afterwards to accommodate the Secretary's time. I would like to 
proceed with opening statements. And now I will begin.
    Today's joint hearing is on disincentives to work built 
into current welfare and tax credit programs in the United 
States. As we have already heard from Iain Duncan Smith, the 
Secretary of State for Work and Pensions in the United Kingdom, 
other countries are wrestling with these same issues. Secretary 
Duncan Smith's presentation, as well as the testimony of our 
witnesses today, will help us as we consider making changes on 
this side of the Atlantic as well.
    Two weeks ago, when President Obama spoke in Cleveland, 
Ohio on the state of the economy, he talked about his vision 
for how we need to provide ladders of opportunities for folks 
who aren't yet in the middle class. Today we will consider 
whether the multitude of current welfare programs and tax 
credit programs create effective ladders of opportunity or are 
missing important rungs by effectively discouraging work and 
higher earnings for millions of families.
    To explain this complicated topic one of our witnesses, Mr. 
Clifford Thies, describes an income dead zone in which a family 
earning $40,000 per year is barely better off financially than 
a family not working at all once all welfare benefits and tax 
credits are taken into account. Other experts like Harvard 
economist Greg Mankiw call this phenomenon a poverty trap. He 
says the bottom line is if you are poor, the government is 
inadvertently ensuring that you have little incentive to try to 
improve your condition.
    What it really boils down to is this. When government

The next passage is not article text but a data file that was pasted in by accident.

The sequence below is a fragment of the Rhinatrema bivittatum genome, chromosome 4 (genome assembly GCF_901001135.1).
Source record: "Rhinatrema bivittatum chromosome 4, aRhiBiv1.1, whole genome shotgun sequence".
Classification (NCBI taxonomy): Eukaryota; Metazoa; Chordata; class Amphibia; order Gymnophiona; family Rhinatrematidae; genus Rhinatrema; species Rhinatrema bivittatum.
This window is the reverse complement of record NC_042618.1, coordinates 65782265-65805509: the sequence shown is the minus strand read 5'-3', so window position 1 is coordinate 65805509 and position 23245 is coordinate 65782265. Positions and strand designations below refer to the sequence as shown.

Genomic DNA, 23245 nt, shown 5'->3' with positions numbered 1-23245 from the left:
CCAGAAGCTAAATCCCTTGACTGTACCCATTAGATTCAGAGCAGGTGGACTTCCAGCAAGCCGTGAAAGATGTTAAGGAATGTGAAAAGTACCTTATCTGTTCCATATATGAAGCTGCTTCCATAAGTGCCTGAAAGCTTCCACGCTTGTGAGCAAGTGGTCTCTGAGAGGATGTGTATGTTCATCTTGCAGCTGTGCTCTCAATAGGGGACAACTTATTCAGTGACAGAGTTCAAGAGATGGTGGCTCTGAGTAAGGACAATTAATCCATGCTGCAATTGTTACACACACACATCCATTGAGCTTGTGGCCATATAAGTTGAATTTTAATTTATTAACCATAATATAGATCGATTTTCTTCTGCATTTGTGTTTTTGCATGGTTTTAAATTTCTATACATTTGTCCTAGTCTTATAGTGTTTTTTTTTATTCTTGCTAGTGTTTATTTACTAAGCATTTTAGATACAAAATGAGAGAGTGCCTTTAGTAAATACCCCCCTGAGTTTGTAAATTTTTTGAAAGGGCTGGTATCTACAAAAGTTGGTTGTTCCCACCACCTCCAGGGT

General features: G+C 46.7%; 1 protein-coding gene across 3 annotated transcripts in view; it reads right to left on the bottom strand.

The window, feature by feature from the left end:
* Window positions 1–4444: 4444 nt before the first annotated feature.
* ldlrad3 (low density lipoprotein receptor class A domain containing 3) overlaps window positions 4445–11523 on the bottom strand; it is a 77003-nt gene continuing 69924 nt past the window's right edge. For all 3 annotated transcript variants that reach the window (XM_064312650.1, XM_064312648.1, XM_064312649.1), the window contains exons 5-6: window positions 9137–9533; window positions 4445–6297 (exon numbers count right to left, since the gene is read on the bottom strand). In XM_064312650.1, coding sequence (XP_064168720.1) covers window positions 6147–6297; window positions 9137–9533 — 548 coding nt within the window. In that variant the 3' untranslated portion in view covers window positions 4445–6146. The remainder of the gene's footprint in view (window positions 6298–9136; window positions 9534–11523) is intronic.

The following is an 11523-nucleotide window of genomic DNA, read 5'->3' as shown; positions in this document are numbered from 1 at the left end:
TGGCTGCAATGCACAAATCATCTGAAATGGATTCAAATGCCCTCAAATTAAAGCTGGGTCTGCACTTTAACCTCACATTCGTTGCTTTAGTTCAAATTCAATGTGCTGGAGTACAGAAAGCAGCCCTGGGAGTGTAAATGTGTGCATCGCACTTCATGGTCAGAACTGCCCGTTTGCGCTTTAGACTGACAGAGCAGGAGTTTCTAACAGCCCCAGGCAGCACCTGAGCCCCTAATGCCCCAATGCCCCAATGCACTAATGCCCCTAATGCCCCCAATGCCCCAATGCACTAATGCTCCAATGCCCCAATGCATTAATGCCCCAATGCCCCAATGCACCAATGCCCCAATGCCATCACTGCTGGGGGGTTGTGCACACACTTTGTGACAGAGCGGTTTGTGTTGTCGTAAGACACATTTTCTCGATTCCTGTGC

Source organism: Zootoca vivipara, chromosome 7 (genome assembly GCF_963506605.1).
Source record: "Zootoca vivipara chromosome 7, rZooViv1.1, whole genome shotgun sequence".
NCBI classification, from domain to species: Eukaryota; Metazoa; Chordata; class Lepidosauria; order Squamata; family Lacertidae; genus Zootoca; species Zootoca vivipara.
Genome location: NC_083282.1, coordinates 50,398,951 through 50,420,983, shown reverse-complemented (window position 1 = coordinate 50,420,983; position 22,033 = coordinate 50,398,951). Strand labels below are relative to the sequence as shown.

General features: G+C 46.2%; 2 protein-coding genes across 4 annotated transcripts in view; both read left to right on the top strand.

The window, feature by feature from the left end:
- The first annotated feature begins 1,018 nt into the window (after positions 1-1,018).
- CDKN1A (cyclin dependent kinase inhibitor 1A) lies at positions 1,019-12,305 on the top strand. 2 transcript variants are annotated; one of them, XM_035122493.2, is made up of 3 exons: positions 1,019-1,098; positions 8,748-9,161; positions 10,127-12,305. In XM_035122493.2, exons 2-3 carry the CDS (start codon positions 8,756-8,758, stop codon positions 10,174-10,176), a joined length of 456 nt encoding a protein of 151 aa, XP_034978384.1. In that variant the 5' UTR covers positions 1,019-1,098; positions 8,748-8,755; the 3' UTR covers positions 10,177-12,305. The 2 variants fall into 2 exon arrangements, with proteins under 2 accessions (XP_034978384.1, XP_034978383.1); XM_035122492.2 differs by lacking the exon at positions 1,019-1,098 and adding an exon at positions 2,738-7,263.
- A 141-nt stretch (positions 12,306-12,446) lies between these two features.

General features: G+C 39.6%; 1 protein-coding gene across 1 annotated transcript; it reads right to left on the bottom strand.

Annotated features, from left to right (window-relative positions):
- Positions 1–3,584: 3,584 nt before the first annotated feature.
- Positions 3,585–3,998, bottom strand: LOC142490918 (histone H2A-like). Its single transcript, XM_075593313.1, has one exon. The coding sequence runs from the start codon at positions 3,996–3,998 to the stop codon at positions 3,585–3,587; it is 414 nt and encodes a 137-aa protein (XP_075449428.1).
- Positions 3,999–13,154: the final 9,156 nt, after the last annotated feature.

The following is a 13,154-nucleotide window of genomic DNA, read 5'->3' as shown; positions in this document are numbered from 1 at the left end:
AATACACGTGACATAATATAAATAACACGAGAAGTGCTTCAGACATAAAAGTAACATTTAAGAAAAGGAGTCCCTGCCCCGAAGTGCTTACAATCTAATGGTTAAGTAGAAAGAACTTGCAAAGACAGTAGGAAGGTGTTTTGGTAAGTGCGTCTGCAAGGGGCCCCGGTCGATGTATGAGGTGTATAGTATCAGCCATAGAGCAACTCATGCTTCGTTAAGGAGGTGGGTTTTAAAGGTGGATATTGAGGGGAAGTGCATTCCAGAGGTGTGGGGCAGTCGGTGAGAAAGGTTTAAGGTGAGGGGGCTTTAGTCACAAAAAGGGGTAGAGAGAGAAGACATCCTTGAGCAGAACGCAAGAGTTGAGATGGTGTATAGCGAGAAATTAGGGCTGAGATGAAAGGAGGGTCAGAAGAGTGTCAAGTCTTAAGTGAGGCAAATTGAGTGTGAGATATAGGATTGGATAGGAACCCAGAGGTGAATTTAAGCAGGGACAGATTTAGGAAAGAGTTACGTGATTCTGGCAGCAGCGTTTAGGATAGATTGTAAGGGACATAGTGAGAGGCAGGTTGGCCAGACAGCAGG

benefits for low-income families and as their work and earnings 
increase, that discourages more work and earnings. The more 
benefits the government provides, the stronger the disincentive 
to work harder and earn more. Ironically many of the programs 
in question like TANF and childcare, in our human resources 
jurisdiction, are designed to alleviate poverty while promoting 
work. However, especially when combined with refundable tax 
credits that have grown rapidly in recent years, the collective 
weight of these programs can have an unintended side effect of 
discouraging harder work and higher earnings. This is not a new 
problem, but it is about to get a lot worse. The massive new 
health insurance subsidies under the Democrat's health care 
reform will expand this problem and extend its reach well into 
the middle class affecting families earning up to $90,000 for a 
family of four. According to the National Center for Policy 
Analysis, the exchange subsidies under ObamaCare will yield 
marginal tax rates over a broad range of low or middle incomes 
that are always above 55 percent, usually above 60 percent, and 
sometimes above 70 percent. Those are some staggering numbers. 
But as we will learn, for some people, the implicit marginal 
tax rate can actually exceed 100 percent. That means the family 
is actually worse off when their work and their earnings 
    Here is how another Harvard economist, Jeff Liebman, 
advisor to President Obama, describes the story of one woman 
who went from earning $25,000 a year to $35,000 and could not 
make ends meet anymore as a result. ``She lost free health 
insurance and instead had to pay $230 a month for her employer 
provided health insurance. Her rent associated with her Section 
8 voucher went up by 30 percent because of the income gain, 
which is the rule. She lost the $280 a month in a subsidized 
childcare voucher she had for after school care for her child.